University of Saskatchewan (USask) health research leader Dr. Carrie Bourassa and Morning Star Lodge, an Indigenous community-based health research lab in Regina, are launching a strategy to inform Indigenous communities about the risks of COVID-19 infection and how to prevent its spread.
“Morning Star Lodge is here to serve Indigenous communities, and we are doing our best to provide culturally safe, relevant and timely information in a variety of mediums,” said Bourassa, lead researcher at the lab and scientific director of the national Institute of Indigenous Peoples’ Health, a Canadian Institutes of Health Research (CIHR) centre based at USask.
“These contributions of disseminating knowledge around the COVID-19 pandemic are critically important. Indigenous communities are strong, and thus we focus on those inherent strengths during this difficult time.”
Bourassa, a faculty member in community health and epidemiology in the USask College of Medicine, is a Métis woman belonging to the Riel Métis Council of Regina Inc.
The strategy includes a series of short informational YouTube video clips to inform the public, as well as a COVID-19 fact sheet for Indigenous Communities that has a clinical focus and a Protecting Our Home Fires information sheet with a more community-based focus, both available at: www.indigenoushealthlab.com/blog Bourassa has guided her team in the design, editing, and endorsement of the fact sheets.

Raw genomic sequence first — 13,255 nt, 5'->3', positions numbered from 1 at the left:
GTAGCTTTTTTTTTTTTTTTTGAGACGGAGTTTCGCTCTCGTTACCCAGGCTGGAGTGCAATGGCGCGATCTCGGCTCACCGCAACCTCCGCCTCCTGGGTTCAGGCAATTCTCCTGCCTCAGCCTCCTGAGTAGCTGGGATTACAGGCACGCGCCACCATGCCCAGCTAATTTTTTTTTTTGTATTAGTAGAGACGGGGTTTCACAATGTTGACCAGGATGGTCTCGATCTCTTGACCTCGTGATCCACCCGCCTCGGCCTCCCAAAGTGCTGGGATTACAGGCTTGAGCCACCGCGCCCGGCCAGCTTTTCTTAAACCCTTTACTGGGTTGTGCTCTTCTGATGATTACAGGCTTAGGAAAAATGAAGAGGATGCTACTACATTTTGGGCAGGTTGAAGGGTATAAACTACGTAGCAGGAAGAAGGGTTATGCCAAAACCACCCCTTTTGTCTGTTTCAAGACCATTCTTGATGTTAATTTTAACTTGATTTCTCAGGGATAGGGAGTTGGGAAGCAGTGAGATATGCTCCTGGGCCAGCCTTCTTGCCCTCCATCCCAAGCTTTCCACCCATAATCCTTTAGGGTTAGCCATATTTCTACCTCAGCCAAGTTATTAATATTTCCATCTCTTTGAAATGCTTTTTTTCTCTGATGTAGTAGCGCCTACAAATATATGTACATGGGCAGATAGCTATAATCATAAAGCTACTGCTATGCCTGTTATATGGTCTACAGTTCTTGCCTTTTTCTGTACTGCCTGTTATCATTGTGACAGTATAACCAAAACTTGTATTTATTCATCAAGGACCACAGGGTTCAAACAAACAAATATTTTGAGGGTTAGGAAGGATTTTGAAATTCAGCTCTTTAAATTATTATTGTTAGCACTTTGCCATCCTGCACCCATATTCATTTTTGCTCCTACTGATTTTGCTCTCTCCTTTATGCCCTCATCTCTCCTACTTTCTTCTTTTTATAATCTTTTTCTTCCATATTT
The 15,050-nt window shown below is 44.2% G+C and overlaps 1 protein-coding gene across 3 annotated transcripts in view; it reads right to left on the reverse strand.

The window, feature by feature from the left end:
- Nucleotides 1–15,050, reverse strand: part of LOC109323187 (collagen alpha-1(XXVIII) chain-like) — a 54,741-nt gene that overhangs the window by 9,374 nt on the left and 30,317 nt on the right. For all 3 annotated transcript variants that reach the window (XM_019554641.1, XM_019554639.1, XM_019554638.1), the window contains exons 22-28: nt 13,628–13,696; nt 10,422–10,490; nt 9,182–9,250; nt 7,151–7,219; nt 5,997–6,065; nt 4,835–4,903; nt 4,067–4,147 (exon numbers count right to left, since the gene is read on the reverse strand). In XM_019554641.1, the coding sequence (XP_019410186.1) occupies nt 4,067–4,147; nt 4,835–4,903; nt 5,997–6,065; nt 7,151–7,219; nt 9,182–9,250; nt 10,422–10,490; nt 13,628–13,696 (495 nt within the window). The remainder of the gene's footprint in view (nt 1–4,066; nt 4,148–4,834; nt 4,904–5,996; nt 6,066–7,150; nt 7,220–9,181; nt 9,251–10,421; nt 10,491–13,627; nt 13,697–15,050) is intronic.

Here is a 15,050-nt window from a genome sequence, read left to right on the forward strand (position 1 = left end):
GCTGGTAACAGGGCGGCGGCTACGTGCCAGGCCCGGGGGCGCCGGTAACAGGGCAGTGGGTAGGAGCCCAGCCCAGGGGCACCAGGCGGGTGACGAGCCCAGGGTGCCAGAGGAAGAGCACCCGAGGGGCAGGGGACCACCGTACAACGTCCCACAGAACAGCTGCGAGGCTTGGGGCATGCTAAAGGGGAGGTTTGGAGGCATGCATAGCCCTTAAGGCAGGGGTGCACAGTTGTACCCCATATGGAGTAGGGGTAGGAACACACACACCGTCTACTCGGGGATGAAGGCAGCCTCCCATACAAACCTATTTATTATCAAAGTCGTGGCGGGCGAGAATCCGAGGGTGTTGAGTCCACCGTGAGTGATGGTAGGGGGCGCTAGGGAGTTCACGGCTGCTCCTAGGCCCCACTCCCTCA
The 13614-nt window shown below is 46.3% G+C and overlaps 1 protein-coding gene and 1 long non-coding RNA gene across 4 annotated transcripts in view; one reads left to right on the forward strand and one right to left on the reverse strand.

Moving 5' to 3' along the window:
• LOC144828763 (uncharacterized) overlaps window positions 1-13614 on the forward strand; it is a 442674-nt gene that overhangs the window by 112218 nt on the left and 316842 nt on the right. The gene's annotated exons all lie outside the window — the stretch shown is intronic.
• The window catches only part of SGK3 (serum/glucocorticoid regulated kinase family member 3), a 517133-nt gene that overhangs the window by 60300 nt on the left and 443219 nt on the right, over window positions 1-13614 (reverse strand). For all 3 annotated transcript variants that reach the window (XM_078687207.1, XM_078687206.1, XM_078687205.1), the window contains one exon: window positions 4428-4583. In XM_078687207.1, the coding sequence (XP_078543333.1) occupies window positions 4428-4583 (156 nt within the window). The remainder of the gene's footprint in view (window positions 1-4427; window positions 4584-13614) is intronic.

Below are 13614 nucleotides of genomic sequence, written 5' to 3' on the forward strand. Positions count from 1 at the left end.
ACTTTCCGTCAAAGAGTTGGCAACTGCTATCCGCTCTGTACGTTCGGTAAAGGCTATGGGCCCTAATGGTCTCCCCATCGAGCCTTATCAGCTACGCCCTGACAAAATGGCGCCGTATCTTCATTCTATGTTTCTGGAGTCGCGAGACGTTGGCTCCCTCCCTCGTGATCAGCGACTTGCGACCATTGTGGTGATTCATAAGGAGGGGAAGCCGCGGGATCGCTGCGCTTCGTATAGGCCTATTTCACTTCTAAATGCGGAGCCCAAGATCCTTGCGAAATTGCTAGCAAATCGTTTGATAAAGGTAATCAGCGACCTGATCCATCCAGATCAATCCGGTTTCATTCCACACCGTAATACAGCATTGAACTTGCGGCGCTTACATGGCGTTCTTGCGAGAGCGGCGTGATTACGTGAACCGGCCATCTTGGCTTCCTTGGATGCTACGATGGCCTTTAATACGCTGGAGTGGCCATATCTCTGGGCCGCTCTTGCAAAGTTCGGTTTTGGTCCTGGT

The first in a series of YouTube videos was released by Morning Star Lodge on March 25 and has been shared on social media. The video demonstrates proper hand washing techniques, and the message is clear: thorough, frequent hand washing is key to protecting yourself, your loved ones, and your community members from infection during this turbulent time.
Other short videos will include how to practice physical distancing and disinfect households, as well as important information about COVID-19.
“This information campaign is built around the important cultural and traditional practice of protecting the home fire, a central place where our community—children, parents, extended family, Elders, and Knowledge Keepers—comes together for warmth, nourishment, and storytelling, and to sustain relationships. It’s critical to protect the home fire,” said USask Vice-Provost of Indigenous Engagement Dr. Jacqueline Ottmann. “This campaign underscores and demonstrates the strength and resilience of Indigenous peoples.”
Shelly Cory, executive-director of the Canadian Virtual Hospice (www.virtualhospice.ca), said her organization will be sharing these resources to aid efforts around the world.
“Dr. Bourassa and Morning Star Lodge have shown great leadership in responding so quickly with high-quality, practical resources to improve the safety of Indigenous people during the COVID-19 pandemic,” she said.
Morning Star Lodge, located in Treaty 4 territory, is committed to engaging in partnerships with Indigenous communities and with groups such as All Nations Hope Network (www.allnationshope.ca), a Regina-based network of Indigenous people, organizations and agencies.
“We are committed to working for the Indigenous people in providing pimâtisiwin (life), a Cree Law that is incorporated into our way of life as Indigenous people of the land,” said Margaret Kîsikâw Piyêsîs, chief executive officer of All Nations Hope Network.
“We stand together in addressing this pandemic, as our ancestors foretold us this time would come, a time when we would practise wahkohtowin (kinship beyond the immediate family). Hiy hiy.”